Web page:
- A lunar eclipse occurs when the Earth is between the full moon and the sun.
- The eclipse will begin when the Earth’s shadow appears on the moon at 10:27 pm Sunday evening.
- it’s also the flower moon, a name given to May’s full moon because “flowers spring forth across North America in abundance this month.”
Get ready for a sky spectacle this weekend.
The “super flower blood moon” lunar eclipse will be coming to the night sky on Sunday. A lunar eclipse occurs when the Earth is between the full moon and the sun.
During the eclipse, the moon will only receive sunlight bent through the Earth’s atmosphere and will change color over the minutes, from gray to pink to orange to red.
The Earth’s shadow covers the moon, which often has a red color, hence the blood moon nickname. Although it’s completely in the shadow of Earth, a bit of reddish sunlight still reaches the moon.
The eclipse will begin when the Earth’s shadow appears on the moon at 10:27 pm EDT Sunday evening. Over the course of an hour, the shadow will creep across the moon, plunging the lunar surface into darkness.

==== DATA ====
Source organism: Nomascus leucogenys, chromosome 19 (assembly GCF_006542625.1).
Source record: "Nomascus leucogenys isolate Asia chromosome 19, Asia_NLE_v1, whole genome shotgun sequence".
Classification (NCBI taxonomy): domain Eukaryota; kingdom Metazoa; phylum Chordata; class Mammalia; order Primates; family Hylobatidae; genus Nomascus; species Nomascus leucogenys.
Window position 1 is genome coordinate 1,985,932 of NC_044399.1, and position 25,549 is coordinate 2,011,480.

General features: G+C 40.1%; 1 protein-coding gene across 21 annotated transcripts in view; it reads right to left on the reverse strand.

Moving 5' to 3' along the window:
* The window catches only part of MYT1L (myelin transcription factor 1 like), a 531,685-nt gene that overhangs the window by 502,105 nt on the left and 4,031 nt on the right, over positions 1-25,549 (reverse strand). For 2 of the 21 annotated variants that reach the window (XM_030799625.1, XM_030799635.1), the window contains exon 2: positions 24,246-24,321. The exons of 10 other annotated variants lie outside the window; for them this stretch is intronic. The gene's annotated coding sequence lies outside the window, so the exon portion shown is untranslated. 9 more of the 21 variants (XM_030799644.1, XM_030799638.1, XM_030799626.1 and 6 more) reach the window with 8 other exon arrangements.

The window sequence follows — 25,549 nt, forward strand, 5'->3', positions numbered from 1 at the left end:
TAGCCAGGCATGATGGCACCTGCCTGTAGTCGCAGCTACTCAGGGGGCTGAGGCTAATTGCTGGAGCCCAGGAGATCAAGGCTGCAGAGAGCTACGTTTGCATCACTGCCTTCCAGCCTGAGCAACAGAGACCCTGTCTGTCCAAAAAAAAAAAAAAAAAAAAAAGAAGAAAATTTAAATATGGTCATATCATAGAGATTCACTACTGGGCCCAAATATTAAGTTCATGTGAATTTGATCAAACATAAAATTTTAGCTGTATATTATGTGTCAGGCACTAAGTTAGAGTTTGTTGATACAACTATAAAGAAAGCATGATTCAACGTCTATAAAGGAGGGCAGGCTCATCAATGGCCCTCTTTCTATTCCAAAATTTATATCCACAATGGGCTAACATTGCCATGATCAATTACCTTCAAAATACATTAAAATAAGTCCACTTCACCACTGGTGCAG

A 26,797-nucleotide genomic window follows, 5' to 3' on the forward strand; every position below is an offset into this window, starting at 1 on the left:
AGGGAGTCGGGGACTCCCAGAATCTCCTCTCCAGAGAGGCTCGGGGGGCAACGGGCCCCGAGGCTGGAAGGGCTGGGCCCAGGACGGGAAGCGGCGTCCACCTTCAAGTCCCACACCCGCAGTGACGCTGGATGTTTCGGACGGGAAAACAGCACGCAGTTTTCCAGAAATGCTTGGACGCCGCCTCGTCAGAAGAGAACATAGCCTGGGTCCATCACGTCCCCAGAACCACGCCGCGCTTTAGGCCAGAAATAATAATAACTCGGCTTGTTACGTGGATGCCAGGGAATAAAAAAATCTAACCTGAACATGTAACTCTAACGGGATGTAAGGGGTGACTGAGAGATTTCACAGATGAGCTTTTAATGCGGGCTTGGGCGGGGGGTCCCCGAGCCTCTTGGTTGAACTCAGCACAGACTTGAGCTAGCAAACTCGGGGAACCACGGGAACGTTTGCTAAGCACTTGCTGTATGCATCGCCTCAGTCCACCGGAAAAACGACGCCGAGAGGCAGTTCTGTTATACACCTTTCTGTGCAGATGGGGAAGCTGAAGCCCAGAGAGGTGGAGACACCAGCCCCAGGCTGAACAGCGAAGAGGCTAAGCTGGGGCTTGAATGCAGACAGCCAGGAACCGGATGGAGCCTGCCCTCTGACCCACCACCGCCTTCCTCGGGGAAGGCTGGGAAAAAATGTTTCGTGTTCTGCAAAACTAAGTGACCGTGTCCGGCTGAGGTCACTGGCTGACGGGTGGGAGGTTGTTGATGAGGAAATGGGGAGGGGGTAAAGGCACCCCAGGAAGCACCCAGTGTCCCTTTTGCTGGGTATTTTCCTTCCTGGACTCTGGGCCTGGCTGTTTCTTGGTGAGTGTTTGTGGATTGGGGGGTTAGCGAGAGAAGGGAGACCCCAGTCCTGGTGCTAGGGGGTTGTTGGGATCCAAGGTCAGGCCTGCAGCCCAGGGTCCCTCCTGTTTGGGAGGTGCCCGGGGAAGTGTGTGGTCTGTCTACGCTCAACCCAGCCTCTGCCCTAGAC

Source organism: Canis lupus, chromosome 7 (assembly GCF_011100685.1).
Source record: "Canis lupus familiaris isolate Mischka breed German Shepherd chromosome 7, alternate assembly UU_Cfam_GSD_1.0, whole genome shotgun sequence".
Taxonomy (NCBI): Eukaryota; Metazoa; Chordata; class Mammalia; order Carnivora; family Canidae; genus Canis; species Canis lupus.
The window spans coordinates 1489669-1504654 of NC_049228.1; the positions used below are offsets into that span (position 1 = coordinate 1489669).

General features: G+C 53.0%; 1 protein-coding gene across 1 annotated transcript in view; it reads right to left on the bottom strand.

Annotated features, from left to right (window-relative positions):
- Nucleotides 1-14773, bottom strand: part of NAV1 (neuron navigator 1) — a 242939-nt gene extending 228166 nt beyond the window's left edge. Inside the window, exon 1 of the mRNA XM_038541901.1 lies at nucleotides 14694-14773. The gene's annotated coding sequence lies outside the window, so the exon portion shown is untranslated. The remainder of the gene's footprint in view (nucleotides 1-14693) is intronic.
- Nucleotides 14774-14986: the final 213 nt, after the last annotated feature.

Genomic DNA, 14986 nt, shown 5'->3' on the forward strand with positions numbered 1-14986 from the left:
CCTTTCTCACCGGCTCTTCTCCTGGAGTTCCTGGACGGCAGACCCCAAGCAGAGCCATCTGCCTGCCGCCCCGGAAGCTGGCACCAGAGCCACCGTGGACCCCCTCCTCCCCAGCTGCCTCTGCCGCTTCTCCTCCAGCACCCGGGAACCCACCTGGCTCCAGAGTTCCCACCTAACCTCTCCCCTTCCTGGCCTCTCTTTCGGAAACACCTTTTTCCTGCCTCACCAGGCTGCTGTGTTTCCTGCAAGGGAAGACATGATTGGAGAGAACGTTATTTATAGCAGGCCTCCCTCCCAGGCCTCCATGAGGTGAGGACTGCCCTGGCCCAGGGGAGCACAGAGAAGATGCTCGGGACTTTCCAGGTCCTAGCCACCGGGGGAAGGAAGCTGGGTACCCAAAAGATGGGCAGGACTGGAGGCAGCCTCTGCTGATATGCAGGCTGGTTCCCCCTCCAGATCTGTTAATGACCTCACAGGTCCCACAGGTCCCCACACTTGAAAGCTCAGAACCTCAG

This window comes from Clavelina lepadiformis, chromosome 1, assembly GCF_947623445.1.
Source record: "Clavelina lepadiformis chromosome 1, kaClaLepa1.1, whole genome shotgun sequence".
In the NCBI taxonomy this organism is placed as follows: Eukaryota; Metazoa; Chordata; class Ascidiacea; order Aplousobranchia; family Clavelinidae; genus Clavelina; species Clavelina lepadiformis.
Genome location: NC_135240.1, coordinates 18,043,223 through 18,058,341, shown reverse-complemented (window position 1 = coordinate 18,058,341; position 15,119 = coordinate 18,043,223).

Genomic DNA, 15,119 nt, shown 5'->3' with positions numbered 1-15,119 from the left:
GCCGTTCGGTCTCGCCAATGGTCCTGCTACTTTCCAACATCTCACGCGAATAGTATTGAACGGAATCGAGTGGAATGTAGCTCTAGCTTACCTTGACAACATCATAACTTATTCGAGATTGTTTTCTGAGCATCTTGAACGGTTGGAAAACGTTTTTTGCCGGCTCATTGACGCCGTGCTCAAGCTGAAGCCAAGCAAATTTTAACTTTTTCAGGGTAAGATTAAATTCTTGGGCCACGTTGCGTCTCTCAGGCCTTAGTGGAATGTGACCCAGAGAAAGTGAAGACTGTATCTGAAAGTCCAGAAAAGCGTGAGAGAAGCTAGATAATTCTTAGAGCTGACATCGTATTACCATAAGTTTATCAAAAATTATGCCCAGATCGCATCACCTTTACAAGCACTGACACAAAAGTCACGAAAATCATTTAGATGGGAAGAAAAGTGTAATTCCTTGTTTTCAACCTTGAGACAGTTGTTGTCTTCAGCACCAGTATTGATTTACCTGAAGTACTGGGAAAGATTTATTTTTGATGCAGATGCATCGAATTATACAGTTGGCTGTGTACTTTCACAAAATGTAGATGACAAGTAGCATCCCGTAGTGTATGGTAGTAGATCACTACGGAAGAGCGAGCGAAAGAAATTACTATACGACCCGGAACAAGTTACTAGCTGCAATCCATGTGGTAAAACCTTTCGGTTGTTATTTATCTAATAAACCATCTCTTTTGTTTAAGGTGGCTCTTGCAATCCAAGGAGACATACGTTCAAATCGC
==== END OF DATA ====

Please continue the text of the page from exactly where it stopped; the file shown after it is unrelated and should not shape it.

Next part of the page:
Totality, or when the moon is entirely in the Earth’s shadow, will occur from 11:29 pm May 15 to 12:53 am May 16.
You don’t need special glasses or gizmos to view the spectacle, unlike a solar eclipse, so feel free to stare directly at the moon. Binoculars or a telescope will improve the view.
The eclipse will be visible in total phase from portions of the Americas, Antarctica, Europe, Africa and the east Pacific, according to Space.com,
This will be the first of two lunar eclipses in 2022, Space.com said. The next one will take place on Nov. 8, 2022.
What is a supermoon?
A supermoon means the moon looks a bit bigger than usual since it’s a bit closer to the Earth.
“Because the orbit of the moon is not a perfect circle, the moon is sometimes closer to the Earth than at other times during its orbit,” according to NASA.
On average, supermoons appear about 7% bigger and about 15% brighter than a typical full moon.
The Old Farmer’s Almanac reports that there will be four supermoons in 2022.
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It’s also the ‘flower’ moon
Sunday’s sky show is also the “flower” moon, a name given to May’s full moon because “flowers spring forth across North America in abundance this month,” the Old Farmer’s Almanac said.
The full moon names used by the Almanac come from a number of places, including Native American, Colonial American and European sources. Traditionally, each full moon name was applied to the entire lunar month in which it occurred, not solely to the full moon.
Other names for May’s full moon include the corn planting moon and the milk moon, NASA said.
Contributing: Emily DeLetter, The Cincinnati Enquirer